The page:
Attack gigantic projects, beat procrastination, and stay productive with an inexpensive tool you probably already own.
Last week I shared with you the concept of sprints, and how I use them to tackle big projects and evolve myself towards the person I’m striving to be.
Those are macro examples, but I use sprints on a micro level too.
Right now, my trusty kitchen timer is counting down 25 minutes. In fact, every article on this blog was written with the timer counting down 25 minutes.
While the timer’s going, I don’t make corrections to spelling, punctuation, or grammar. I don’t stress about finding the perfect word. I don’t reread what I’ve written. I don’t try to edit my writing into something that makes sense.
Instead, I go all out, typing as fast as I can. I sprint. When the timer goes off, I get up, stretch a little, get a drink of water, then do it all again.
After a couple of sprints, I usually have enough raw material and I try to shape it into something readable.
I mentioned in an earlier article about songwriting that keeping out of editing mode is a great way to stay creative.
When I’m practicing, I use the mini sprints to break my work into chunks. This morning I was working on the Brazilian chorro tune Tico Tico No Fuba. At one tempo, I spent 5 minutes on the A section, 5 on the B section, and 5 on the C section. Then I turned the metronome up slightly and repeated it.
David Lee Roth’s Theory of Special Relativity
I think the clock is slow…”
So says DLR in the Van Halen tune Hot For Teacher, and it perfectly illustrates a point: time flies when we’re having fun, and drags terribly when we’re working on something tedious.
Trouble is, the things you need to be working on to see big improvements in your playing are the sorts of things that make the clock drag.
Using a timer to partition the work out into chunks makes doing the work much easier.
It’s easy to justify getting up to use the restroom or get a drink of water in the middle of your practice session. That is, unless you just made a deal with yourself that you were going to stay on task for the next 10 minutes (or whatever).
It’s like free willpower, on demand.
One of the best things about using this technique is that it forces you to define what it is you’re working on––and what you AREN’T working on.
Before you start the timer, you need to decide what it is you’re working on.
If you exclude everything other than the thing you’re working on, you can drastically increase your “output.”
This is your opportunity to pick something just outside of your comfort zone and commit to working on it for a set amount of time. Do this with any sort of consistency and I guarantee that you’ll keep getting better and better.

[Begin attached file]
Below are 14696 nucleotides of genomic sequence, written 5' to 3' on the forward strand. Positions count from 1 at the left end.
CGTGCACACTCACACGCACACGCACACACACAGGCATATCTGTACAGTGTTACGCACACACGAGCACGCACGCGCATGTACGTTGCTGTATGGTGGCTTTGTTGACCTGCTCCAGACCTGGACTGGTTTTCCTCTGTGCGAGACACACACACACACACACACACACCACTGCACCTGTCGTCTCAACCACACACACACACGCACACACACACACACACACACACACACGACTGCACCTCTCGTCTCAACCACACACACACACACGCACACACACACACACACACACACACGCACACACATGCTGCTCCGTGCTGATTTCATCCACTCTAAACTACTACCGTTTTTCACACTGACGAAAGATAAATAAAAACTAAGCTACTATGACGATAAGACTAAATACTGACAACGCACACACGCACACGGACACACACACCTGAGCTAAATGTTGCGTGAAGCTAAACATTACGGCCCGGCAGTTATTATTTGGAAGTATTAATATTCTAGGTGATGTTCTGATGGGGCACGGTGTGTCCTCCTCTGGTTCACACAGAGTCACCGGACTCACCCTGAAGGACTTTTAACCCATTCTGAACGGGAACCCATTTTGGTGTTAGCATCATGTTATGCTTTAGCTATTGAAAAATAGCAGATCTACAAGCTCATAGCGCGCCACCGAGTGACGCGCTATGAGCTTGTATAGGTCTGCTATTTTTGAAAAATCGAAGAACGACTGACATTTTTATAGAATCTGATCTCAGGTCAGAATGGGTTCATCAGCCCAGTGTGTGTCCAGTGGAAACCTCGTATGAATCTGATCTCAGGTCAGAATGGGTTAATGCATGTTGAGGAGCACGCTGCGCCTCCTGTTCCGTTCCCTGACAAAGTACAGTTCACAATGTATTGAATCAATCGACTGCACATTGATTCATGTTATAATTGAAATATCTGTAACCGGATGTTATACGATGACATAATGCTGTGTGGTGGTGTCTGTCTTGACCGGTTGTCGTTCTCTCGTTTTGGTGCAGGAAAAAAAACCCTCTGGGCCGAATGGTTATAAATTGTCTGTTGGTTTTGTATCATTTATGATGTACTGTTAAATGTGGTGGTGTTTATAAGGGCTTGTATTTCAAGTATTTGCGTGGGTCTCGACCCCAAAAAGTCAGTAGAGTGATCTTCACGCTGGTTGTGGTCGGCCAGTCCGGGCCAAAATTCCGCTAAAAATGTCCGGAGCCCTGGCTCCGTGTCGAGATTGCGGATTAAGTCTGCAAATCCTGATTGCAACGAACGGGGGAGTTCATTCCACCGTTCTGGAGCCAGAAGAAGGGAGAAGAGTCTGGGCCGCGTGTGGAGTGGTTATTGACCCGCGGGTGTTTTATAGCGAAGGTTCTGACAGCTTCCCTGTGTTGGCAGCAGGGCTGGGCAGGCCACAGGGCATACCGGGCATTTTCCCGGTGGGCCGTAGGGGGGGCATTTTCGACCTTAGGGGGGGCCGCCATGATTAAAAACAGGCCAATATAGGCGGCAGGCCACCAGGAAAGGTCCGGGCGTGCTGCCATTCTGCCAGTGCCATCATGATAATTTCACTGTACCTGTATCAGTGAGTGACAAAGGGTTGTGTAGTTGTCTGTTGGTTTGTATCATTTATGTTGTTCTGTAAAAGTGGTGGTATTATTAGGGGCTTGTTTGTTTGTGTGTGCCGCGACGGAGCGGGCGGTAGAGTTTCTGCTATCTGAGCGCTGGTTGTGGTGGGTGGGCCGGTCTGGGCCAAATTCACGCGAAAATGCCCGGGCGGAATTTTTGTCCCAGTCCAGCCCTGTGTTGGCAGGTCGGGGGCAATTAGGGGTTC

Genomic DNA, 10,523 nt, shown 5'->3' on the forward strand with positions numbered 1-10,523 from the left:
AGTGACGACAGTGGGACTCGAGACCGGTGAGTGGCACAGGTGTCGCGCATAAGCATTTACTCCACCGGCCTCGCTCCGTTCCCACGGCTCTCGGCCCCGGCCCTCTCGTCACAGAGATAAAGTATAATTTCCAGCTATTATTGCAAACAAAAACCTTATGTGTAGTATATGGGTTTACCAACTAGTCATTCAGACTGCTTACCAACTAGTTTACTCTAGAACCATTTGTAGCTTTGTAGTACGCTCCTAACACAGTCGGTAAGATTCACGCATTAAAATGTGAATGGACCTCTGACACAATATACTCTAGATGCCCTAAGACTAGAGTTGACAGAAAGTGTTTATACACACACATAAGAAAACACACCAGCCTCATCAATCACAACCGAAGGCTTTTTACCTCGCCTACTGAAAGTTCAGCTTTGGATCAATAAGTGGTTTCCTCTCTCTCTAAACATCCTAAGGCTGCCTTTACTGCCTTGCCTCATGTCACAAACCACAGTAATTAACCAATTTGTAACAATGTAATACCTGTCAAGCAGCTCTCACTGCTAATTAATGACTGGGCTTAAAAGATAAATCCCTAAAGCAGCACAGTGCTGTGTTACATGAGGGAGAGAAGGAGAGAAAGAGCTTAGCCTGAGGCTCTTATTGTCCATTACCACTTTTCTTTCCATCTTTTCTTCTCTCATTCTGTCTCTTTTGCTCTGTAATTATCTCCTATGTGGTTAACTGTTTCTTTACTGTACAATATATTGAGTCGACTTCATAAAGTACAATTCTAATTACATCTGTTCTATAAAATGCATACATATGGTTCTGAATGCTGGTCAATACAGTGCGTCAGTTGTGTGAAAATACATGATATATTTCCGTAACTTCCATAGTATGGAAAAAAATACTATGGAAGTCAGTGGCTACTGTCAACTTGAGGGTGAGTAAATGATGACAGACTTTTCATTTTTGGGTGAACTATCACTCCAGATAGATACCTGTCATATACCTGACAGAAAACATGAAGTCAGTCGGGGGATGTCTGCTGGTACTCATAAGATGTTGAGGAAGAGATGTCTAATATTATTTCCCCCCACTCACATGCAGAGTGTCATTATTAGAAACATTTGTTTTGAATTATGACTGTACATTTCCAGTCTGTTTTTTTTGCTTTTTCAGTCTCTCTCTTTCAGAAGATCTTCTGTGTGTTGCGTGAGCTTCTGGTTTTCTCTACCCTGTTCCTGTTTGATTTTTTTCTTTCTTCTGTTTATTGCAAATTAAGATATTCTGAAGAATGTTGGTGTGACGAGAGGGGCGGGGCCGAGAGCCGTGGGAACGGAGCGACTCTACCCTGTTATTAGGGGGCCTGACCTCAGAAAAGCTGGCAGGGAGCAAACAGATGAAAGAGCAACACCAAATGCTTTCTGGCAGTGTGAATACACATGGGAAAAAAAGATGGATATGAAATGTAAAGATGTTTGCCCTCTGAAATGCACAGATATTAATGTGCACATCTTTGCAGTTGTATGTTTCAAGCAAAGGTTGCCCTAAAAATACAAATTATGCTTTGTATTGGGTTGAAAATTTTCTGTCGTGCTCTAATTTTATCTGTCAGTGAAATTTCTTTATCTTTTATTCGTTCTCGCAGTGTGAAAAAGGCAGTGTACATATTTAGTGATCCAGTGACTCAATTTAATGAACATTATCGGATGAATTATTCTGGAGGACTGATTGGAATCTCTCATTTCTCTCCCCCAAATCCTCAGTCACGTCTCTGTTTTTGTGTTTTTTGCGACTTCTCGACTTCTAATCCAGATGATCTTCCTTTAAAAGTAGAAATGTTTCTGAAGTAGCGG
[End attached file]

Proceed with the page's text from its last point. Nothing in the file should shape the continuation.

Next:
Works for me anyway.
Extra Added Bonus
The oldest part of your brain is called the amygdala. It looks like a couple of almonds on the top of your brain stem. While it’s only a small part of our brains, it’s the only brain that birds & reptiles have. Let’s call it the lizard brain.
It’s the part of the brain that’s tasked with keeping you alive. It only cares about danger, food, and sex. In other words: survival.
And because the lizard brain evolved on the ancestral savannah, it often effs things up for you here in the modern world.
It’s the reason that you sabotage yourself when you should be dancing, or talking to someone you’re attracted to, or working on a giant project like overhauling your entire understanding of the guitar.
These things scare the lizard brain. Long before your conscious mind can calmly & logically state the reason why you should do something, your amygdala is screaming “don’t do it––you’ll get eaten by a lion!”
Sorry for the excursion into evolutionary biology, but there is a point.
Committing to a few 10 minute bouts of metronome time is just below the threshold where the lizard brain starts freaking out. Twenty-five minutes of hard writing doesn’t awake the inner demon that derails us.
The fear that kept our species alive as cavemen keeps us modern folk from realizing our best selves.
Lull your reptilian brain into submission with sneaky timer tricks, and you get to reap the benefits.
I didn’t invent this technique. A guy name Francesco Cirillo made this up, and he gave it the name Pomodoro Technique (because his kitchen timer was shaped like a tomato, and the Italian word for tomato is pomodoro).
Picking a Good Timer
Don’t get one that ticks––that’s annoying. I really like this one. Once it goes off, it resets to the last time you set, so repeated 5, 10, or 25 minute mini sprints are a breeze.